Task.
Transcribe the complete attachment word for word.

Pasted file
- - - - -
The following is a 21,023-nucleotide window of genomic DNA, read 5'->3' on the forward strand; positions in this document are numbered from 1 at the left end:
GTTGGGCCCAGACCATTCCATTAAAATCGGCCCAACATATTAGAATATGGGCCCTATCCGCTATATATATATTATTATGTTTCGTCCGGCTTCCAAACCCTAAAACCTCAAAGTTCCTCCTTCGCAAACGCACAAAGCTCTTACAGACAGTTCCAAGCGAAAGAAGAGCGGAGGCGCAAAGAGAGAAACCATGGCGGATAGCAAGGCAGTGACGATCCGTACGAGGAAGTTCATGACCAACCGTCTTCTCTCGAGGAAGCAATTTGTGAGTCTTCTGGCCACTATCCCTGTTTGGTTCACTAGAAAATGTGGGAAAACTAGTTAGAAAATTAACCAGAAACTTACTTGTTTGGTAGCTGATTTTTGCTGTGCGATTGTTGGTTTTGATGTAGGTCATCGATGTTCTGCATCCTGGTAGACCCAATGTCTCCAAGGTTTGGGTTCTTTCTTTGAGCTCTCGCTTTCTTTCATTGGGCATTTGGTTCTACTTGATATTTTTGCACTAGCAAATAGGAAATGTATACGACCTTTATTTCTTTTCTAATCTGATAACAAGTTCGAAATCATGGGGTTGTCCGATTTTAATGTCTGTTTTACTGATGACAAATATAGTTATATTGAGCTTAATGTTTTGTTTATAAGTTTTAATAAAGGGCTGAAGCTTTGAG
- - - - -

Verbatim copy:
The following is a 21,023-nucleotide window of genomic DNA, read 5'->3' on the forward strand; positions in this document are numbered from 1 at the left end:
GTTGGGCCCAGACCATTCCATTAAAATCGGCCCAACATATTAGAATATGGGCCCTATCCGCTATATATATATTATTATGTTTCGTCCGGCTTCCAAACCCTAAAACCTCAAAGTTCCTCCTTCGCAAACGCACAAAGCTCTTACAGACAGTTCCAAGCGAAAGAAGAGCGGAGGCGCAAAGAGAGAAACCATGGCGGATAGCAAGGCAGTGACGATCCGTACGAGGAAGTTCATGACCAACCGTCTTCTCTCGAGGAAGCAATTTGTGAGTCTTCTGGCCACTATCCCTGTTTGGTTCACTAGAAAATGTGGGAAAACTAGTTAGAAAATTAACCAGAAACTTACTTGTTTGGTAGCTGATTTTTGCTGTGCGATTGTTGGTTTTGATGTAGGTCATCGATGTTCTGCATCCTGGTAGACCCAATGTCTCCAAGGTTTGGGTTCTTTCTTTGAGCTCTCGCTTTCTTTCATTGGGCATTTGGTTCTACTTGATATTTTTGCACTAGCAAATAGGAAATGTATACGACCTTTATTTCTTTTCTAATCTGATAACAAGTTCGAAATCATGGGGTTGTCCGATTTTAATGTCTGTTTTACTGATGACAAATATAGTTATATTGAGCTTAATGTTTTGTTTATAAGTTTTAATAAAGGGCTGAAGCTTTGAG